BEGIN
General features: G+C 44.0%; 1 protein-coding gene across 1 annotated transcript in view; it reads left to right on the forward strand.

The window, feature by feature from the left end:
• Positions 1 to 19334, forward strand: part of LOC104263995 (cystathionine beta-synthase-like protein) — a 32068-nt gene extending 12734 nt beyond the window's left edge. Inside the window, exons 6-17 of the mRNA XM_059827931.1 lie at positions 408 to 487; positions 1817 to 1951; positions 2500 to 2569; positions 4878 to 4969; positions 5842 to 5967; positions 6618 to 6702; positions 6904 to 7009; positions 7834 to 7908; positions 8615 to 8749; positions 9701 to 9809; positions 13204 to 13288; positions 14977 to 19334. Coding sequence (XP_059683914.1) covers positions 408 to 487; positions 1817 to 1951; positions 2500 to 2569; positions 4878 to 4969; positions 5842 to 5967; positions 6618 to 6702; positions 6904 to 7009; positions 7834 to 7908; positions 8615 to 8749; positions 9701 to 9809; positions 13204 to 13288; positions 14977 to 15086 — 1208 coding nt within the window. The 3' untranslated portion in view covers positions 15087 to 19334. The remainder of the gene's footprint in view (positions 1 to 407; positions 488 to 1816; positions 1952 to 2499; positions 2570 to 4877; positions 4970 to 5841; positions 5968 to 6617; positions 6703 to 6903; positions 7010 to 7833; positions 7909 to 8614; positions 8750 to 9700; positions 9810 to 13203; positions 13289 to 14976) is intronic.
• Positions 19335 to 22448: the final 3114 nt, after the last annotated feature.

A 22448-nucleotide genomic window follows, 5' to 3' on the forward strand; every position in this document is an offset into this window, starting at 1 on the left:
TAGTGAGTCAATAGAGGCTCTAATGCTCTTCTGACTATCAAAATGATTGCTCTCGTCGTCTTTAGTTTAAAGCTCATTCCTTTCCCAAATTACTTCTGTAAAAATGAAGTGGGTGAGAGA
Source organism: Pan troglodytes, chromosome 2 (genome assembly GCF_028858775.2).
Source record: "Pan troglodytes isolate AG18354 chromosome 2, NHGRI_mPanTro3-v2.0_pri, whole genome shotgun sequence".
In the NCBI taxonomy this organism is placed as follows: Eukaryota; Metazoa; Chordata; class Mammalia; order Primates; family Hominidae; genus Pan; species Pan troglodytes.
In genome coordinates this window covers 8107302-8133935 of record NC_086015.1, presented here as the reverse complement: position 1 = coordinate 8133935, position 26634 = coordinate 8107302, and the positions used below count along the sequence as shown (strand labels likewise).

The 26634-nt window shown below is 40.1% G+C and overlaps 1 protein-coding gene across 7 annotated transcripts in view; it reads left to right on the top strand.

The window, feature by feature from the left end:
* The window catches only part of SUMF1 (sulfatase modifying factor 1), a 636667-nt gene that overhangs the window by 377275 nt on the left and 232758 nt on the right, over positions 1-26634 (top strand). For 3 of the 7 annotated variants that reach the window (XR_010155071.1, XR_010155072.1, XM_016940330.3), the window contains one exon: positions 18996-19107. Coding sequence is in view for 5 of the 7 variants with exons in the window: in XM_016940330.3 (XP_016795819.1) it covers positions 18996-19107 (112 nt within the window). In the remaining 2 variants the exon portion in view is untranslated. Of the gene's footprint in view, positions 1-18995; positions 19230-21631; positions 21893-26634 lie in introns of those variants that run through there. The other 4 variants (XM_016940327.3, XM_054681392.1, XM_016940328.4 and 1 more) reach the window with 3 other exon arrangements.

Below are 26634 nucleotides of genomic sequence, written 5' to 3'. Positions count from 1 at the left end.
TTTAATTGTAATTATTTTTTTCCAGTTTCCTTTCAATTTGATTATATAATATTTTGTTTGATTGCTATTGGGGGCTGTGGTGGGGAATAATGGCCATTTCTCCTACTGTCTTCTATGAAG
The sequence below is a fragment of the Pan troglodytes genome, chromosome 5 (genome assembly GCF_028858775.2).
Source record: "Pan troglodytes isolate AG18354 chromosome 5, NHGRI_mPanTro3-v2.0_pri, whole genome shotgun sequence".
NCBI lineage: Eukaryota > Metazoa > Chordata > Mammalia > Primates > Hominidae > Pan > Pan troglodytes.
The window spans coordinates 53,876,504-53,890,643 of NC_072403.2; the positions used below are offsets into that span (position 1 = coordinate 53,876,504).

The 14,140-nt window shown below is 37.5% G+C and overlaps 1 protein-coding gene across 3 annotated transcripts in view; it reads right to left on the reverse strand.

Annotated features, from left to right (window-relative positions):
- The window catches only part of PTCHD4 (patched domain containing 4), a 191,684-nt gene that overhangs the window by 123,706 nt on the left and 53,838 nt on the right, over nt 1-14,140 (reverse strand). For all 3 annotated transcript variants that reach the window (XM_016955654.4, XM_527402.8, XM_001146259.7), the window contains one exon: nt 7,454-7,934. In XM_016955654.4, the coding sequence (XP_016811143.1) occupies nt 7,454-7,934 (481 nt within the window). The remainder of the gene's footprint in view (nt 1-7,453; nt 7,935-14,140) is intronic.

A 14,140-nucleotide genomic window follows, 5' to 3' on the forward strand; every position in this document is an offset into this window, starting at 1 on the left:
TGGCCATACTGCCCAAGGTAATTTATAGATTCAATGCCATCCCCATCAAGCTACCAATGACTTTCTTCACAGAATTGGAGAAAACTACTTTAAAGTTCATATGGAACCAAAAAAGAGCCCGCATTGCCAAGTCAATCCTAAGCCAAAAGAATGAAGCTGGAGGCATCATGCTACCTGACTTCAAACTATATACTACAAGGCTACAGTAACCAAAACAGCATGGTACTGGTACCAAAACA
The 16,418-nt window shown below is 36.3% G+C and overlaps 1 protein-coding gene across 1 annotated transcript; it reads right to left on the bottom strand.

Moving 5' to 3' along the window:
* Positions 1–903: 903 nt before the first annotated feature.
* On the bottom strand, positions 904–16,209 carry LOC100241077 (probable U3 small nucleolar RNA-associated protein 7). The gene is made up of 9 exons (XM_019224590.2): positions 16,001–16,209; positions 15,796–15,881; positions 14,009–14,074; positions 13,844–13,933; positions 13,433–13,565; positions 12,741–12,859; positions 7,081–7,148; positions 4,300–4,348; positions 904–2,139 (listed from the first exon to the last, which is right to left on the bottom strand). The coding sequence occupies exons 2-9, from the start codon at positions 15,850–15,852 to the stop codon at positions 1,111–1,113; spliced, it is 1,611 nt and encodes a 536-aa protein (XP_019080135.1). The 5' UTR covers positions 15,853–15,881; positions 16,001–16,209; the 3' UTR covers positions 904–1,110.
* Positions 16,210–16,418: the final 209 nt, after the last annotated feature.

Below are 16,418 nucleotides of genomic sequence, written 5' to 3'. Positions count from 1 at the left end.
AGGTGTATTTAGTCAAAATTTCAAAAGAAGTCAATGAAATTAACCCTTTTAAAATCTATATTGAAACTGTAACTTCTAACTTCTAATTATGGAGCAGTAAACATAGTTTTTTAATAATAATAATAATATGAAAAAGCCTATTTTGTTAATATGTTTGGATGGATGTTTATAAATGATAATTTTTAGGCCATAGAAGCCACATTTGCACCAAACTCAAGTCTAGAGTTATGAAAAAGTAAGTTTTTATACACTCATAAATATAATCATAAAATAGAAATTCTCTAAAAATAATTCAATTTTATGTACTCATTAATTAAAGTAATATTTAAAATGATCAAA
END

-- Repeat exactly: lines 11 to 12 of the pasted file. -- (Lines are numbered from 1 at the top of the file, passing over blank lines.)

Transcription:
The 26634-nt window shown below is 40.1% G+C and overlaps 1 protein-coding gene across 7 annotated transcripts in view; it reads left to right on the top strand.

The window, feature by feature from the left end: